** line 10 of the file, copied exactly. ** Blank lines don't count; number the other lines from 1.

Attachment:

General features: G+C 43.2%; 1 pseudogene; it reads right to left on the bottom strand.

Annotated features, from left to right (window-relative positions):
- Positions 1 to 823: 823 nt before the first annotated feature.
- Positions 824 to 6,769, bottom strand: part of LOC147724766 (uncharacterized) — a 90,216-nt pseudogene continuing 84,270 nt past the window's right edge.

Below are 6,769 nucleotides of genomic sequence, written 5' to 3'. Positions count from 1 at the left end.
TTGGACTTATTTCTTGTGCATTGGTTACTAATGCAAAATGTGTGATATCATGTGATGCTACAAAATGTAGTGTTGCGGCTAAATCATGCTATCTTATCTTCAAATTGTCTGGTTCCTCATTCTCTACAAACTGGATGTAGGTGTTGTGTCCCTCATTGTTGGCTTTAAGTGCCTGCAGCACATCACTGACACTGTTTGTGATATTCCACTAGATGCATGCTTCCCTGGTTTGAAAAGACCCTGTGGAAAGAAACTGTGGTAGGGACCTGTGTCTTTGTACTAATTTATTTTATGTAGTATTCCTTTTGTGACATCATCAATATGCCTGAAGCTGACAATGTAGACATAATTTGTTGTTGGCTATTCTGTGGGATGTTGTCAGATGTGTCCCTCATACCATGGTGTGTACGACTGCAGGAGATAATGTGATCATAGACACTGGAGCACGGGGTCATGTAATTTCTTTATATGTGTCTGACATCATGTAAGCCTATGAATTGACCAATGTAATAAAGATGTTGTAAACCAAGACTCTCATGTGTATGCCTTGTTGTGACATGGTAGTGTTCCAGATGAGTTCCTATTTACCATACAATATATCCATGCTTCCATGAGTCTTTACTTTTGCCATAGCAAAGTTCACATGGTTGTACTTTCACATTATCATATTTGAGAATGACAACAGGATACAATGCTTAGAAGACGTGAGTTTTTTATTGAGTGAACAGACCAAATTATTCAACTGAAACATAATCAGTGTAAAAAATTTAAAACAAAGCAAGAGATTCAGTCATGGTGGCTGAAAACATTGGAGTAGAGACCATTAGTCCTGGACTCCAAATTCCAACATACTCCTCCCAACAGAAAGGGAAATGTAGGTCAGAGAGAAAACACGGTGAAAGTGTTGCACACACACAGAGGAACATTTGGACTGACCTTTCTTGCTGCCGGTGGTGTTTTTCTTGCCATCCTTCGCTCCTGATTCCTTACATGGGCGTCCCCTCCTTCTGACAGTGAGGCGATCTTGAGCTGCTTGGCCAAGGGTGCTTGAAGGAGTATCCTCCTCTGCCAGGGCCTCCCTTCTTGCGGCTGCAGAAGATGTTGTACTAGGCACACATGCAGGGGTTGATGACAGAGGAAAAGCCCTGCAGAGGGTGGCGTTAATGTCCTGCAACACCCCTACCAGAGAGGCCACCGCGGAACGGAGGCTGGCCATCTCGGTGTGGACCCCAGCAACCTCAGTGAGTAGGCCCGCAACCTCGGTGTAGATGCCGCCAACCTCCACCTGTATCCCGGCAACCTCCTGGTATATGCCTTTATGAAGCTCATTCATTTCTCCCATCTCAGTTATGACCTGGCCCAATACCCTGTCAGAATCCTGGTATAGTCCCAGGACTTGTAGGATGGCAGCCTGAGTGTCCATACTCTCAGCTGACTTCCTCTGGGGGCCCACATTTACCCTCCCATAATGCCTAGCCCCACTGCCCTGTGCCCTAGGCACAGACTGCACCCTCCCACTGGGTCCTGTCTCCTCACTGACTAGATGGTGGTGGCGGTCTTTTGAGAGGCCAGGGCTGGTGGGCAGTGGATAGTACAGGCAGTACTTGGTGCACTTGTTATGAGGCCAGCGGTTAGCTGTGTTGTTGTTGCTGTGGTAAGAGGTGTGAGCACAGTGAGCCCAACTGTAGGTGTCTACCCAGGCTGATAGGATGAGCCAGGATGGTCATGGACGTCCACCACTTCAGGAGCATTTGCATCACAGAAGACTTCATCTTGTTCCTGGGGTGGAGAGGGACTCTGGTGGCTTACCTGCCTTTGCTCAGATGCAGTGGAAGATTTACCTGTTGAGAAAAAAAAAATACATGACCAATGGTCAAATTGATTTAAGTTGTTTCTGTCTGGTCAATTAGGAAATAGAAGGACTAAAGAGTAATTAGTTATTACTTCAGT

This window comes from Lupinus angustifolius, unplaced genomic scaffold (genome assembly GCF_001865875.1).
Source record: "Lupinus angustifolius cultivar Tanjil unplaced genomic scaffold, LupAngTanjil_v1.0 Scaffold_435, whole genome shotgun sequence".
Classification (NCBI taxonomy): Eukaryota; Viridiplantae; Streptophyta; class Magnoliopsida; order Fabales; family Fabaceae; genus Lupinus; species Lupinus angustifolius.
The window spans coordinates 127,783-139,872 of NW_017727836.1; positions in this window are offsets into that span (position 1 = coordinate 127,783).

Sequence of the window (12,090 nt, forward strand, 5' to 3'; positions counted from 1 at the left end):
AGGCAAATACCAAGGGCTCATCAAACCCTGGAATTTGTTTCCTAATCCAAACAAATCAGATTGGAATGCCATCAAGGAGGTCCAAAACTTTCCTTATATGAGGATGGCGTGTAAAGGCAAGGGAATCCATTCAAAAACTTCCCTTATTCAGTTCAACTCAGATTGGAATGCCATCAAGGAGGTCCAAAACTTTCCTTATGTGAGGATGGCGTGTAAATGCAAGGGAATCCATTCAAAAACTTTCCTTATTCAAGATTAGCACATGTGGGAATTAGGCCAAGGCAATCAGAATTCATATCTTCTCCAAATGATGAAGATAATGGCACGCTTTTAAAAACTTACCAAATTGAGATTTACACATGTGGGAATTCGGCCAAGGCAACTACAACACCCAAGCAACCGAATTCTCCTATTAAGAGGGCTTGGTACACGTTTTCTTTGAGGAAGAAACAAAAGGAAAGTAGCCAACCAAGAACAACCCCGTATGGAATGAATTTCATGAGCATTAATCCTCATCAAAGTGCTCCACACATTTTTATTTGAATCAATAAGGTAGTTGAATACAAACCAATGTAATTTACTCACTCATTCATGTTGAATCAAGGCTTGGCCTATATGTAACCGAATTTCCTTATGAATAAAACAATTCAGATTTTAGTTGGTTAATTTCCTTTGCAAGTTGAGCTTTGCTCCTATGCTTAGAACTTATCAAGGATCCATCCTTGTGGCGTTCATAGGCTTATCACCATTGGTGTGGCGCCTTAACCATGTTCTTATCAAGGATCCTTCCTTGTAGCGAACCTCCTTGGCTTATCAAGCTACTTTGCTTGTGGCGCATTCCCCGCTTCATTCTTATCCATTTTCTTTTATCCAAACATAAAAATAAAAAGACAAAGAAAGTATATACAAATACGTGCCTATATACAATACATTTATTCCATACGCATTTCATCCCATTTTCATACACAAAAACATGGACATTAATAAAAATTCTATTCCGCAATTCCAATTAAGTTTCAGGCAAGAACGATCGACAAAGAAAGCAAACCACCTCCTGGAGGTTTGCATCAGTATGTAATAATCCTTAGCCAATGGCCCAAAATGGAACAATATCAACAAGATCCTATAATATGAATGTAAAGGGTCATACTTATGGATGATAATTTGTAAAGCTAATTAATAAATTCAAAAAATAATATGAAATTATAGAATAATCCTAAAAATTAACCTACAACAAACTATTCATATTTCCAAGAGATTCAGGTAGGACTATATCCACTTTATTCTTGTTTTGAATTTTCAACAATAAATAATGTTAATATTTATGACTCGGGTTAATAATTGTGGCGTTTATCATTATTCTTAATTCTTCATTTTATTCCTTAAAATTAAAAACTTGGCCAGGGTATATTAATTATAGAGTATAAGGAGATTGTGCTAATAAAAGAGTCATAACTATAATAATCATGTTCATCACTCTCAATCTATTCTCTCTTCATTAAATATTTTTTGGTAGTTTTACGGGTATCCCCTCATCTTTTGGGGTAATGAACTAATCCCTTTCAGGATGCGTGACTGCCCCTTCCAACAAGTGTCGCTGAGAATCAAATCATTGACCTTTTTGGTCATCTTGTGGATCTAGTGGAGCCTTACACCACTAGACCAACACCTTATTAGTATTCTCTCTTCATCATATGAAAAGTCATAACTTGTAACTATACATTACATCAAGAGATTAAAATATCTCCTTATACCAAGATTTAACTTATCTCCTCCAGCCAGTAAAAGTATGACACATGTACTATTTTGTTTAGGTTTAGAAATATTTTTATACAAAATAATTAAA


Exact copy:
The window spans coordinates 127,783-139,872 of NW_017727836.1; positions in this window are offsets into that span (position 1 = coordinate 127,783).